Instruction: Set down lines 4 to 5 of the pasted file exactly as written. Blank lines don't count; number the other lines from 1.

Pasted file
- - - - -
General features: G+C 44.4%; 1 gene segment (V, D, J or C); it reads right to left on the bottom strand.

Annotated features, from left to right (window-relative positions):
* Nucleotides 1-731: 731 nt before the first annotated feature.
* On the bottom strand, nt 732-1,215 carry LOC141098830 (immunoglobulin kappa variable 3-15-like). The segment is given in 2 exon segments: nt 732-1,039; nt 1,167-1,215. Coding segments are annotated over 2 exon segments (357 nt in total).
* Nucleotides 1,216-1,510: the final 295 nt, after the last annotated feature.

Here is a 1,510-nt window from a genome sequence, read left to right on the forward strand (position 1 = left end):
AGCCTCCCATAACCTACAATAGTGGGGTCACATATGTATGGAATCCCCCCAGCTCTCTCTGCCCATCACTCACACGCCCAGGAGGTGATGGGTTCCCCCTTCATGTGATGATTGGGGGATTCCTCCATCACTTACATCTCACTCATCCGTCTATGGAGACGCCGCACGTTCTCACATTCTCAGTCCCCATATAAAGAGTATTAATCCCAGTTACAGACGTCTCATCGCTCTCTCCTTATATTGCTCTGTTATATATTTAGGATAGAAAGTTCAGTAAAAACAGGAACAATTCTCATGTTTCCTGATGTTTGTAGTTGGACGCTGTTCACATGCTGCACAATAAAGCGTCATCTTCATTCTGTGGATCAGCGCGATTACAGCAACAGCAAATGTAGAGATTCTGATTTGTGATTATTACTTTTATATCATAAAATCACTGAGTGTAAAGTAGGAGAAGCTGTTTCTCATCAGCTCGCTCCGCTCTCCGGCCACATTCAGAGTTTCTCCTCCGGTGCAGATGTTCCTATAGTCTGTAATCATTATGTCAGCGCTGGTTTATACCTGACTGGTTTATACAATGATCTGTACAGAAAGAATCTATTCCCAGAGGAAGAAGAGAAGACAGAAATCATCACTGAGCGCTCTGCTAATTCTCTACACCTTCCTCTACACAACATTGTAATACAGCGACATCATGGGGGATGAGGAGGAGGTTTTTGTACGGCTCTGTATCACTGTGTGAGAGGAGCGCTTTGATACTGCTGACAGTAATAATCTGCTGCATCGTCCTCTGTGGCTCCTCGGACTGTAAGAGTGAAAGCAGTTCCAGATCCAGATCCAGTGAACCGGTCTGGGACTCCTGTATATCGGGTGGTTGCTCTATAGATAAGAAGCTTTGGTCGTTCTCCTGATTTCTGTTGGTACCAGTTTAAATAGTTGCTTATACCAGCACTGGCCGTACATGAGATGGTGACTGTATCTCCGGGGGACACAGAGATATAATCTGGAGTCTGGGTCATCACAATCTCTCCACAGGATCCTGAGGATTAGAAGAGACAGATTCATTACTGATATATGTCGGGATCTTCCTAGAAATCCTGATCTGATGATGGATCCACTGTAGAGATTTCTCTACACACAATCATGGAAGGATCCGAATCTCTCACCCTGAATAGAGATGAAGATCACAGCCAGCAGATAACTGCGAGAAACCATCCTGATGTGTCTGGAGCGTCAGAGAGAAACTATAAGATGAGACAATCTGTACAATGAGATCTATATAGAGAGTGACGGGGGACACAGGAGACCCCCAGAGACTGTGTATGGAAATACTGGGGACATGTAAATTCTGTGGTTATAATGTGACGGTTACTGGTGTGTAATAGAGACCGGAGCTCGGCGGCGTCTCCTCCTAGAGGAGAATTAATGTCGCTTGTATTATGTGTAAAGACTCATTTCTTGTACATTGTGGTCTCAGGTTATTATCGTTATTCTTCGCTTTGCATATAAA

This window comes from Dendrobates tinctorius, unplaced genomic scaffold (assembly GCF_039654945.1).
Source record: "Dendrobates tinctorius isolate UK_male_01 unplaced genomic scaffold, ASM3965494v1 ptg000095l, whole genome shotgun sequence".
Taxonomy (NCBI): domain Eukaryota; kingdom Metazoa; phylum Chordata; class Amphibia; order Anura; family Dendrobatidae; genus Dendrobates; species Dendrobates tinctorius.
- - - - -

* On the bottom strand, nt 732-1,215 carry LOC141098830 (immunoglobulin kappa variable 3-15-like). The segment is given in 2 exon segments: nt 732-1,039; nt 1,167-1,215. Coding segments are annotated over 2 exon segments (357 nt in total).
* Nucleotides 1,216-1,510: the final 295 nt, after the last annotated feature.